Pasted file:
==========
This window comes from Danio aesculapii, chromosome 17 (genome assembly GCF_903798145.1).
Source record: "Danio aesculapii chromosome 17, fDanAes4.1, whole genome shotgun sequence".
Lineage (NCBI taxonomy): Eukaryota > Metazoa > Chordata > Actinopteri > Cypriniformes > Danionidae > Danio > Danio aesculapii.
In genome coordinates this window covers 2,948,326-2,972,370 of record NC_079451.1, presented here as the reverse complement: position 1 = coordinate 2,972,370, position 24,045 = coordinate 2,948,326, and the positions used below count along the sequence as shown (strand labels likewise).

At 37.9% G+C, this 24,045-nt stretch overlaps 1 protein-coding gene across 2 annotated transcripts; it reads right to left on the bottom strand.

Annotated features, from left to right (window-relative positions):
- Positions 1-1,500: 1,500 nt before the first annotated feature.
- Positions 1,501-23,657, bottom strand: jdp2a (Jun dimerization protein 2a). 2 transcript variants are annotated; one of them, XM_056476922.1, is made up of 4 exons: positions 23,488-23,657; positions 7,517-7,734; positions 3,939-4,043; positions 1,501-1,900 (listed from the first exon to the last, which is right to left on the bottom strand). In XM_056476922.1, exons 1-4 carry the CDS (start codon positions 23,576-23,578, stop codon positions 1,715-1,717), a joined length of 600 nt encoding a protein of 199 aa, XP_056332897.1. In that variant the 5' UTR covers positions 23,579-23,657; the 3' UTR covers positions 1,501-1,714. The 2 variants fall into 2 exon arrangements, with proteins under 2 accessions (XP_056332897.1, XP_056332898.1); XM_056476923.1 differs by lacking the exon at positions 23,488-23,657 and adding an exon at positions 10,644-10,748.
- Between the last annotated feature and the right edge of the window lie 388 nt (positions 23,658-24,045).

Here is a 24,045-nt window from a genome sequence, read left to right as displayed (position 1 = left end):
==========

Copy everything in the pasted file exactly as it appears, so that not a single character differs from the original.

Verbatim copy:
This window comes from Danio aesculapii, chromosome 17 (genome assembly GCF_903798145.1).
Source record: "Danio aesculapii chromosome 17, fDanAes4.1, whole genome shotgun sequence".
Lineage (NCBI taxonomy): Eukaryota > Metazoa > Chordata > Actinopteri > Cypriniformes > Danionidae > Danio > Danio aesculapii.
In genome coordinates this window covers 2,948,326-2,972,370 of record NC_079451.1, presented here as the reverse complement: position 1 = coordinate 2,972,370, position 24,045 = coordinate 2,948,326, and the positions used below count along the sequence as shown (strand labels likewise).

At 37.9% G+C, this 24,045-nt stretch overlaps 1 protein-coding gene across 2 annotated transcripts; it reads right to left on the bottom strand.

Annotated features, from left to right (window-relative positions):
- Positions 1-1,500: 1,500 nt before the first annotated feature.
- Positions 1,501-23,657, bottom strand: jdp2a (Jun dimerization protein 2a). 2 transcript variants are annotated; one of them, XM_056476922.1, is made up of 4 exons: positions 23,488-23,657; positions 7,517-7,734; positions 3,939-4,043; positions 1,501-1,900 (listed from the first exon to the last, which is right to left on the bottom strand). In XM_056476922.1, exons 1-4 carry the CDS (start codon positions 23,576-23,578, stop codon positions 1,715-1,717), a joined length of 600 nt encoding a protein of 199 aa, XP_056332897.1. In that variant the 5' UTR covers positions 23,579-23,657; the 3' UTR covers positions 1,501-1,714. The 2 variants fall into 2 exon arrangements, with proteins under 2 accessions (XP_056332897.1, XP_056332898.1); XM_056476923.1 differs by lacking the exon at positions 23,488-23,657 and adding an exon at positions 10,644-10,748.
- Between the last annotated feature and the right edge of the window lie 388 nt (positions 23,658-24,045).

Here is a 24,045-nt window from a genome sequence, read left to right as displayed (position 1 = left end):